I’m becoming obsessed with ALEC. It started as a small interest but the more I read and the more research I do, the more I have to find out.
The American Legislative Exchange Council (ALEC) has been in the press a lot these days. ALEC has a long history of supporting the conservative agenda. Several major corporations have stopped or are in the process of stopping their support of this group. ALEC's positions on "Stand Your Group" and Voter I.D. initiatives are finally in the public eye.
It seems that racial profiling discussions are back on the legislative agenda. Last week Assistant Majority Leader and Chairman of the Senate Judiciary Subcommittee on the Constitution, Civil Rights and Human Rights, Senator Dick Durbin (D-IL) chaired a hearing on racial profiling in America – the first hearing on the issue in over a decade. Below is an excerpt from Sen. Durbin’s website:
“African Americans continue to face racial profiling on the streets and sidewalks of American cities. Since 9-11, Arab-Americans, American Muslims, and South-Asian Americans have faced national origin and religious profiling. And a recent spate of federal, state, and local measures has subjected Hispanic Americans to an increase in racial profiling under the guise of combating illegal immigration.” Durbin said. “Racial profiling undermines the rule of law and strikes at the core of our nation’s commitment to equal protection for all.”
(The complete article is here http://durbin.senate.gov/public/index.cfm/pressreleases?ID=a8191909-fc81-4f66-bbb5-285e763f35e8).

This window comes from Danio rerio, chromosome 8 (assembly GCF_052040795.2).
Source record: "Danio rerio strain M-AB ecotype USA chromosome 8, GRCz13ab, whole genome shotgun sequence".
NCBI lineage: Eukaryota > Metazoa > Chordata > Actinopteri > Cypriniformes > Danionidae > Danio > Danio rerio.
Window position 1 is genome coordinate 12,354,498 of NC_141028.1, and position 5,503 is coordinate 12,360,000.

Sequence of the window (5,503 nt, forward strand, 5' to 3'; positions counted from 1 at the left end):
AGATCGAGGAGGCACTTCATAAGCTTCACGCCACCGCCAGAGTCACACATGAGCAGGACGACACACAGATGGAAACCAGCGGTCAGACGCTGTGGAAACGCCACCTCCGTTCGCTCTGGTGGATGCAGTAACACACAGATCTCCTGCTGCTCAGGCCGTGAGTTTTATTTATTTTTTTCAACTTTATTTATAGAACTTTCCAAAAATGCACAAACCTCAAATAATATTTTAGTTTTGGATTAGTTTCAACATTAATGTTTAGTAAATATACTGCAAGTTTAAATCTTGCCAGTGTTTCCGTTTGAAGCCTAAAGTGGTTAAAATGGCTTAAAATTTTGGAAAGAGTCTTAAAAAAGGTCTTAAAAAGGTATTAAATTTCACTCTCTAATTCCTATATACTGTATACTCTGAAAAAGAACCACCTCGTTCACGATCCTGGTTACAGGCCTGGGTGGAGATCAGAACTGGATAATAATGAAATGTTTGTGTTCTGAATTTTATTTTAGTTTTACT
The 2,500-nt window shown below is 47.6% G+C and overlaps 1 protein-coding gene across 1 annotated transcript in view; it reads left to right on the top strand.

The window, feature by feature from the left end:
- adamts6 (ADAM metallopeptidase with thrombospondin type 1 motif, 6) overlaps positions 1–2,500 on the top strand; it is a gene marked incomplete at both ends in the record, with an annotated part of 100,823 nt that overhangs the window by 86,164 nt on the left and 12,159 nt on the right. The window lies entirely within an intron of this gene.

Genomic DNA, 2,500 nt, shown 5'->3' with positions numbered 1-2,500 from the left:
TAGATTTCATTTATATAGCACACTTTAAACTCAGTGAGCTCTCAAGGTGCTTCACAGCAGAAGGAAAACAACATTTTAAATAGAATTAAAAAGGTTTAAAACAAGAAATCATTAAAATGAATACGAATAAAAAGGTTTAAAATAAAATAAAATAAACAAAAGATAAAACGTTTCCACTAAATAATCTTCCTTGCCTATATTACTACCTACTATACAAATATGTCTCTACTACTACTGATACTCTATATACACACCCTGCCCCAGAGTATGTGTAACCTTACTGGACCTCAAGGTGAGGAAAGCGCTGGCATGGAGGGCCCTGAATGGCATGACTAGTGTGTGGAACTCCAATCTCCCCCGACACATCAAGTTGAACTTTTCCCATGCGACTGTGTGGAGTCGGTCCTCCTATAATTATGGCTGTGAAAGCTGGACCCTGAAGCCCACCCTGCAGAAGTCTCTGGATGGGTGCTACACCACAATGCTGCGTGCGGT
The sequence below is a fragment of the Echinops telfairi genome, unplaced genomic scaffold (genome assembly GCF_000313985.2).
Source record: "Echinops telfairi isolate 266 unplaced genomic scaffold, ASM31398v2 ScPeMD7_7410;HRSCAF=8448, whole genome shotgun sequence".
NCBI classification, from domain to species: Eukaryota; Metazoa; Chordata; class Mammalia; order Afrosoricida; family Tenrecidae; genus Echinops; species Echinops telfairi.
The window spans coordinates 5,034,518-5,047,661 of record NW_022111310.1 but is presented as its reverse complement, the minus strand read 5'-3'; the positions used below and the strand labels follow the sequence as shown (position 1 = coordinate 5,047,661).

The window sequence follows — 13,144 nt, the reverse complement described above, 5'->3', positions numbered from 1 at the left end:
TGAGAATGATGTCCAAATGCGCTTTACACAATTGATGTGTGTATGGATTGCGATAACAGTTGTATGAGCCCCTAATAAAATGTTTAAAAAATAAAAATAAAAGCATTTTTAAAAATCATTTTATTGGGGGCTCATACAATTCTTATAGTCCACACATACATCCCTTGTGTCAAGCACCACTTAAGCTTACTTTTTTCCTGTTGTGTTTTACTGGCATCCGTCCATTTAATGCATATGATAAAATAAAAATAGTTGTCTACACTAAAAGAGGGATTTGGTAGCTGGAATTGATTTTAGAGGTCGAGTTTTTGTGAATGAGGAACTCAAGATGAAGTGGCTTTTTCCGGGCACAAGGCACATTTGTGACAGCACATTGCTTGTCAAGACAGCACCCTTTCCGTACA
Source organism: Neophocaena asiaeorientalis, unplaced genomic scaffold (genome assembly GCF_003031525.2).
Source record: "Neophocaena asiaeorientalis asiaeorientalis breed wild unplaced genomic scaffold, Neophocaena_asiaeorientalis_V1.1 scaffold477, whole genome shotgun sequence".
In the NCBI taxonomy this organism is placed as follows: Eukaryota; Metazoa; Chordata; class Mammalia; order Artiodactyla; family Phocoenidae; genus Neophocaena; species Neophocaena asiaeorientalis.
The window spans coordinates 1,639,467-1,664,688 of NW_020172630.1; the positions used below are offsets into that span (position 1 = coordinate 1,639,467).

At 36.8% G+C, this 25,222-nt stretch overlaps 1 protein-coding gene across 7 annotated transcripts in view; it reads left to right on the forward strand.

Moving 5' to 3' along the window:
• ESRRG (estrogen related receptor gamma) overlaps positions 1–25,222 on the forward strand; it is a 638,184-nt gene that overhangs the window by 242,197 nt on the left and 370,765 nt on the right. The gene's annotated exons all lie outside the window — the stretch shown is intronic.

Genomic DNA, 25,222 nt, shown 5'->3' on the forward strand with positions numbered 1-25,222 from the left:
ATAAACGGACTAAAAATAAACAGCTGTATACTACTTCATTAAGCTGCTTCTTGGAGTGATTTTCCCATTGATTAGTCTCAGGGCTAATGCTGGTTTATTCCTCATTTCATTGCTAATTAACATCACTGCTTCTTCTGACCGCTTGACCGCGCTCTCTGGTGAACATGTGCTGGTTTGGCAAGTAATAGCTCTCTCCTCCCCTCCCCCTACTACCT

Ten years since the last one, wow. I wonder what’s been going on for the past ten years. I also wonder how many of us even knew there was a hearing.
There are many issues and challenges affecting African Americans and other persons of color today. Some of them make the headlines but the majority of them do not. Throughout the past sixty years college students have played a significant role in bringing some of these issues to the forefront. On campuses today there are thousands of students having events, promoting initiatives, facilitating discussions, and so on focusing on social awareness and social responsibility. Although I do not have the empirical evidence to support my position, I submit that most of this good work goes unnoticed.
I believe that if we create a mechanism for college students to communicate and share information, a “Marketplace” of sorts, they will be in a better position to collaborate and work collectively. It is for this reason that The “Marketplace” for Social Awareness and Social Responsibility was launched.
Ernest R. Heyward is the Founder and President of the Marketplace for Social Awareness and Social Responsibility Inc.